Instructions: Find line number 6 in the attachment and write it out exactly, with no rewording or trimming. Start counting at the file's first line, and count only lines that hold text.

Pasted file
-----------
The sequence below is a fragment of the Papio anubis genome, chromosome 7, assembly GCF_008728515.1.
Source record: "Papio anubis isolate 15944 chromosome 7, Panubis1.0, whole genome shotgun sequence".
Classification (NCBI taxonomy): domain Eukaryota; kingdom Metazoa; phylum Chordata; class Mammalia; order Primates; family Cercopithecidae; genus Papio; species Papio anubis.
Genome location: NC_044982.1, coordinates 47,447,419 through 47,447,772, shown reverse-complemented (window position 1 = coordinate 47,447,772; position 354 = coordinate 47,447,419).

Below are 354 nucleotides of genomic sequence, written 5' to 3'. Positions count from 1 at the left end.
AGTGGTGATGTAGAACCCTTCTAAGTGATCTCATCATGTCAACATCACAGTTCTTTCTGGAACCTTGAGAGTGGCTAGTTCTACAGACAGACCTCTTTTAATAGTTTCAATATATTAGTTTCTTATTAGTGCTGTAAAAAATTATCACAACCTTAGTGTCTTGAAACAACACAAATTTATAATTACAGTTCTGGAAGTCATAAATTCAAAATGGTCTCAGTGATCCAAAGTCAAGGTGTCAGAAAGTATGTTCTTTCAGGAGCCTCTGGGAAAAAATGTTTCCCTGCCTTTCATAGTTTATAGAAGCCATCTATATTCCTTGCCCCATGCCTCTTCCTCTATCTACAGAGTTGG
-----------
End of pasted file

AGTGGTGATGTAGAACCCTTCTAAGTGATCTCATCATGTCAACATCACAGTTCTTTCTGGAACCTTGAGAGTGGCTAGTTCTACAGACAGACCTCTTTTAATAGTTTCAATATATTAGTTTCTTATTAGTGCTGTAAAAAATTATCACAACCTTAGTGTCTTGAAACAACACAAATTTATAATTACAGTTCTGGAAGTCATAAATTCAAAATGGTCTCAGTGATCCAAAGTCAAGGTGTCAGAAAGTATGTTCTTTCAGGAGCCTCTGGGAAAAAATGTTTCCCTGCCTTTCATAGTTTATAGAAGCCATCTATATTCCTTGCCCCATGCCTCTTCCTCTATCTACAGAGTTGG